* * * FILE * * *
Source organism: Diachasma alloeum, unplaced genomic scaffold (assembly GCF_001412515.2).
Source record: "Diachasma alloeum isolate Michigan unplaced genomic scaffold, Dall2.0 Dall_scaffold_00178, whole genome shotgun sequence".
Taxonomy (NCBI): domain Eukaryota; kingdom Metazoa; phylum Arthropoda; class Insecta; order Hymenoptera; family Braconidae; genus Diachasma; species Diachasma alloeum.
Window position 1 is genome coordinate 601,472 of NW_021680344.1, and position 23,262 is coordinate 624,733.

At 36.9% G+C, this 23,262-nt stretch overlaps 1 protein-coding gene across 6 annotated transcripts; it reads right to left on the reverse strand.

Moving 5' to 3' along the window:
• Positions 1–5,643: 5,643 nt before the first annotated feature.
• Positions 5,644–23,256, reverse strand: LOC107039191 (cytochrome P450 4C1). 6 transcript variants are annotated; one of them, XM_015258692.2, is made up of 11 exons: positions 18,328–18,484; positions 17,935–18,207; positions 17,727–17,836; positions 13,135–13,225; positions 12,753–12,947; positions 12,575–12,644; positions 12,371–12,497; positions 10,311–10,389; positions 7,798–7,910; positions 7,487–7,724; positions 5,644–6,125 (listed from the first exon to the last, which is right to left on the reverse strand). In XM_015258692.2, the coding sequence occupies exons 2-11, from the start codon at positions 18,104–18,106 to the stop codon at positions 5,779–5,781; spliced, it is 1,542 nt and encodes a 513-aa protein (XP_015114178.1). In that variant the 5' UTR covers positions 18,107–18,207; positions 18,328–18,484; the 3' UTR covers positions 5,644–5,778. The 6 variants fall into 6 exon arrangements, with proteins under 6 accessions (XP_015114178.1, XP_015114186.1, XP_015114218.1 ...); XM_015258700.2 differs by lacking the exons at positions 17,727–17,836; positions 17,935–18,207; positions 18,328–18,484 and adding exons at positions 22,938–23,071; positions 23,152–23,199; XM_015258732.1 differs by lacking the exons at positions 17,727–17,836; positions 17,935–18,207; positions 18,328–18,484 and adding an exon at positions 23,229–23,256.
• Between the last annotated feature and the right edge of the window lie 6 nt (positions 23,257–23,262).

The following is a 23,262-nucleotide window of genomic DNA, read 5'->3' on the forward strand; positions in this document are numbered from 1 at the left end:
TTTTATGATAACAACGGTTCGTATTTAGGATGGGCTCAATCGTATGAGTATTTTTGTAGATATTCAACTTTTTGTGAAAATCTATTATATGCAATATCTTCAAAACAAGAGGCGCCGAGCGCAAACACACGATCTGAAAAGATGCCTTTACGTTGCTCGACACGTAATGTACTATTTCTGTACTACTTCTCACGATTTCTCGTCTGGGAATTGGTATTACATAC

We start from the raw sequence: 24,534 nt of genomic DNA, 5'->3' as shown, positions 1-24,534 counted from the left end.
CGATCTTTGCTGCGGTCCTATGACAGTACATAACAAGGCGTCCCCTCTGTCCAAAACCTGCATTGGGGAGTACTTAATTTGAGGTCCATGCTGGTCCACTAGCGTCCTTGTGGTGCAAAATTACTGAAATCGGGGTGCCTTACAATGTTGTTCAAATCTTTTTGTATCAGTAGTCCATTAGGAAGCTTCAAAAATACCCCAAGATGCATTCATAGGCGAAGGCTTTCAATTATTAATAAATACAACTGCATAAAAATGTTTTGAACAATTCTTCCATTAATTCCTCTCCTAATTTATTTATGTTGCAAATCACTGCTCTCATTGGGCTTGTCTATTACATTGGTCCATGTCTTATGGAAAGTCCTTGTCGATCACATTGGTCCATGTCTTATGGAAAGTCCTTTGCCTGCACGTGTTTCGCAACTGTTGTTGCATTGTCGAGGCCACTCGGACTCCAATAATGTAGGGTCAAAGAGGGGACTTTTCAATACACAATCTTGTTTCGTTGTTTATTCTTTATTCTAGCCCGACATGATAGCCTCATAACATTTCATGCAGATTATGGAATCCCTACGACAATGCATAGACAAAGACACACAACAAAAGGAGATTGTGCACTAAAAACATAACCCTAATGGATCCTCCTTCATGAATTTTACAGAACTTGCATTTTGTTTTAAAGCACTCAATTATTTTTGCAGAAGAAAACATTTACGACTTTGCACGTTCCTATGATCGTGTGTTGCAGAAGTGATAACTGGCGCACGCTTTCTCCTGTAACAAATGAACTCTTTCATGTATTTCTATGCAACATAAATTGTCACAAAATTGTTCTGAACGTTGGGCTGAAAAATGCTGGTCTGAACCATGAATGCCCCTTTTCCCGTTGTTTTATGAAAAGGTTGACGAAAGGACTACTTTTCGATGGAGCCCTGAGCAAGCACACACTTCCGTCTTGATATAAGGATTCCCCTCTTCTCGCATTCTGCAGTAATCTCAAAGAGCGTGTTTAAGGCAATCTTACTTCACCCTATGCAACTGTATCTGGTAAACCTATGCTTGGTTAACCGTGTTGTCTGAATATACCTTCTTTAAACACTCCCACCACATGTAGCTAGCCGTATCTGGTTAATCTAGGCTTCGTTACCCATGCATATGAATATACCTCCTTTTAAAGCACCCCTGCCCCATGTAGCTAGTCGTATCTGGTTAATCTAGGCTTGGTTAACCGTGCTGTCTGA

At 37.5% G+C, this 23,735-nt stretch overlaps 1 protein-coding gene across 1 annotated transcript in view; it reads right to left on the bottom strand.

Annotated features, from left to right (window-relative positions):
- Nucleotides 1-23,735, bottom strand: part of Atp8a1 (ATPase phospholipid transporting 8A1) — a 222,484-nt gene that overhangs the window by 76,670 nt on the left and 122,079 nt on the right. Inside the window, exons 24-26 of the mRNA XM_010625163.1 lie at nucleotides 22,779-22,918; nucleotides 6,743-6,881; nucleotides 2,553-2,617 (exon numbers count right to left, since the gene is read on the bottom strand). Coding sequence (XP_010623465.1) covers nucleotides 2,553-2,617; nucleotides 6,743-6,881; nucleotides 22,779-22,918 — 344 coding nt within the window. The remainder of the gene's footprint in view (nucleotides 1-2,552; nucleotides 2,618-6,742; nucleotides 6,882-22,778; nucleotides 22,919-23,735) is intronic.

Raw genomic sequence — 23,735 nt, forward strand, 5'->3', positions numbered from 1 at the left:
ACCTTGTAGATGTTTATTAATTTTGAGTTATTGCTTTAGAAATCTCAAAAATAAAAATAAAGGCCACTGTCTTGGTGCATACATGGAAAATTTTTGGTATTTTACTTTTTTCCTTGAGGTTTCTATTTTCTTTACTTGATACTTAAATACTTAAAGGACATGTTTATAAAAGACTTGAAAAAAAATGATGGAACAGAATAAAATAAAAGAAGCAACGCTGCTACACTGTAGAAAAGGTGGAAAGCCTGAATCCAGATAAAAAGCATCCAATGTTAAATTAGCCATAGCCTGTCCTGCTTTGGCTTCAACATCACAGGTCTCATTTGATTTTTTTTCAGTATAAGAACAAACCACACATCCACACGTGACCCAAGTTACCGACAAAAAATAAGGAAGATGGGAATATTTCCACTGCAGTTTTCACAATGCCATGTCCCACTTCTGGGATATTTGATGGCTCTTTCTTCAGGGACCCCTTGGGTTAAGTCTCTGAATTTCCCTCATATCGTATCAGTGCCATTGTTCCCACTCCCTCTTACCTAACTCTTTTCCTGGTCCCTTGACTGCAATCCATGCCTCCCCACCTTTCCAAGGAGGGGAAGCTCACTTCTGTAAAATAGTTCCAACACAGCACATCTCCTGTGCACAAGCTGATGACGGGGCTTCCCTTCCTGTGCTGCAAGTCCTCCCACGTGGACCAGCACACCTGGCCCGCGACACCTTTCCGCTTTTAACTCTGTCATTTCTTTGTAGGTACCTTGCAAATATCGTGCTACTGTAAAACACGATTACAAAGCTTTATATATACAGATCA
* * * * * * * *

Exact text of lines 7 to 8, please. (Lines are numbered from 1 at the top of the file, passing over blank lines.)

• Positions 1–5,643: 5,643 nt before the first annotated feature.
• Positions 5,644–23,256, reverse strand: LOC107039191 (cytochrome P450 4C1). 6 transcript variants are annotated; one of them, XM_015258692.2, is made up of 11 exons: positions 18,328–18,484; positions 17,935–18,207; positions 17,727–17,836; positions 13,135–13,225; positions 12,753–12,947; positions 12,575–12,644; positions 12,371–12,497; positions 10,311–10,389; positions 7,798–7,910; positions 7,487–7,724; positions 5,644–6,125 (listed from the first exon to the last, which is right to left on the reverse strand). In XM_015258692.2, the coding sequence occupies exons 2-11, from the start codon at positions 18,104–18,106 to the stop codon at positions 5,779–5,781; spliced, it is 1,542 nt and encodes a 513-aa protein (XP_015114178.1). In that variant the 5' UTR covers positions 18,107–18,207; positions 18,328–18,484; the 3' UTR covers positions 5,644–5,778. The 6 variants fall into 6 exon arrangements, with proteins under 6 accessions (XP_015114178.1, XP_015114186.1, XP_015114218.1 ...); XM_015258700.2 differs by lacking the exons at positions 17,727–17,836; positions 17,935–18,207; positions 18,328–18,484 and adding exons at positions 22,938–23,071; positions 23,152–23,199; XM_015258732.1 differs by lacking the exons at positions 17,727–17,836; positions 17,935–18,207; positions 18,328–18,484 and adding an exon at positions 23,229–23,256.